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Fear Factory - Archetype

2004 Liquid 8 Records :: Reviewed by Skeksis on 2005-07-12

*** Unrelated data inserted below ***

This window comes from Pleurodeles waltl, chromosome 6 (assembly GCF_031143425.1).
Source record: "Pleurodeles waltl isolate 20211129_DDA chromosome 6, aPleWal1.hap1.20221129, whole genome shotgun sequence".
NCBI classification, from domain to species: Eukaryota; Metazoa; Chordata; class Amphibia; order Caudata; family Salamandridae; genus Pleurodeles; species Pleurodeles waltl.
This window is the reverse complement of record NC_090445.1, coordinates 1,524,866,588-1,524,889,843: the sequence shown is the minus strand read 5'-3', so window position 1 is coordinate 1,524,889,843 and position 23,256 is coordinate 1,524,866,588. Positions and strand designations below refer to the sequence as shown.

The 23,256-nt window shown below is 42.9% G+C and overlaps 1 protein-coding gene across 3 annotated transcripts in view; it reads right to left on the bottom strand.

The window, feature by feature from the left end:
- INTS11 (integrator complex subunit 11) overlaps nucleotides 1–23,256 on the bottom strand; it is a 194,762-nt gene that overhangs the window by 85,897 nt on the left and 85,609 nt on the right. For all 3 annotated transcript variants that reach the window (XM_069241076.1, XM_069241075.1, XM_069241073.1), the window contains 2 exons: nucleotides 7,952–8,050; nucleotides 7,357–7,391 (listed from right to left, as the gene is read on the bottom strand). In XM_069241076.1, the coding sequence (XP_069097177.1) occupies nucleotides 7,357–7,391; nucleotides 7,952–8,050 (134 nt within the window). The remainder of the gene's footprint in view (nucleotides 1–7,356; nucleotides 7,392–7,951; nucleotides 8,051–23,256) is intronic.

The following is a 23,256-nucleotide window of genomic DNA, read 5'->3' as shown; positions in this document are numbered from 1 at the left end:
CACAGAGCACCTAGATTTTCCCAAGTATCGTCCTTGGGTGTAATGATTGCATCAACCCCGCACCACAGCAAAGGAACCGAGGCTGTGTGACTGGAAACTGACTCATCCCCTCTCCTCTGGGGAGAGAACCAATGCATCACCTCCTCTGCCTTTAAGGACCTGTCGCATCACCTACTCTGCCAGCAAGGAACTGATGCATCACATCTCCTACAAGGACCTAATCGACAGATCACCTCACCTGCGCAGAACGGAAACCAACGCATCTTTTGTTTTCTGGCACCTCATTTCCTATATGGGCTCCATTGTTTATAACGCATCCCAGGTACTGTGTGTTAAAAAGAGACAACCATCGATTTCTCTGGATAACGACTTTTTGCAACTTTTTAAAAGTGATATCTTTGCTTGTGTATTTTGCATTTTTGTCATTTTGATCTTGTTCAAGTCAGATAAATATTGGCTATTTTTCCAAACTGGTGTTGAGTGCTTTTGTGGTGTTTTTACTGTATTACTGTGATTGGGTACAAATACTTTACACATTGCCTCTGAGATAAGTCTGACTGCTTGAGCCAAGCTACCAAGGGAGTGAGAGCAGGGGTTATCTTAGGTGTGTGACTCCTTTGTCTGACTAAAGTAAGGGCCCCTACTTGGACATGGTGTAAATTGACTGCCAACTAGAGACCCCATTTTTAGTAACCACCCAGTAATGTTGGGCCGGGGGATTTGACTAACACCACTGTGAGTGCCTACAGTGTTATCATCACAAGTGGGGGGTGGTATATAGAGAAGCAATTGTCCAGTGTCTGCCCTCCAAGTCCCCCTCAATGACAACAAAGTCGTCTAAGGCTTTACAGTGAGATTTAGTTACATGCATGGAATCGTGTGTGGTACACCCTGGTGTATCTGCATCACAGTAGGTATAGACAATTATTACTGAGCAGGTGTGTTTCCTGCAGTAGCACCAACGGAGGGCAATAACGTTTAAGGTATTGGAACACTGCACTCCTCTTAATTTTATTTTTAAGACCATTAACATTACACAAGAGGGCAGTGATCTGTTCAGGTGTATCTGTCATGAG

Of the two of us on the RoR staff, I’m the big Fear Factory fan and have been ever since Soul of a New Machine came out. Although the quality of their recorded output began to wane after Demanufacture, I still followed the bands music none the less. Like many I cringed upon hearing Digimortal yet felt disappointed when their dissolution was announced shortly after the release of their Digital Connectivity DVD. I always thought they had a few more good albums in them and with their reformation and subsequent release of Archetype; my affection for the band was vindicated. The much heralded return to form is classic FF. Drummer Raymond Herrera never sound more machine like or precise and locks down perfectly with the guitars on cuts like Slave Labor and Act of God. Burton C. Bell has simply never sounded better. His rougher vocals have lost some of their power from the bands heyday but do the job quite effectively. His clean vocals have never been as good as this though. Often purposely off key-his clean vocals previously merely contrasted with the starkness of the music, but on the title track (simply one of FF’s best songs, bar none) and the haunting Human Shields, Burtons vocals soar with a power and emotion not heard on any previous FF record. Chunky-D’s …uh, Dino’s departure and subsequent replacement in bassist Christian Olde Wolbers promotion hasn’t proven to be a detriment in the slightest. In fact, had you not known about the dissention in the racks, you be hard pressed to tell anything has changed. If anything has, it’s the fat (no pun intended) has been deleted from a band whose compositions where the epitome of stripped down. The songs are blunt and straight and to the point, and the entire better for. Drawbacks? A few. The production is a bit dry and processed (think …And Justice for All) and could use a little bottom end. And although I still bought both versions, I still think it sucks to release more then one version of an album with exclusive content (nee DVD) that the fans have to either decide on which version to buy or get them both. Still, a fantastic return to form from one of my all time favorite bands. And like they say on Cyberwaste “Nothing! You say! Matters! To us!” Welcome back boys. Now don’t screw up the follow up.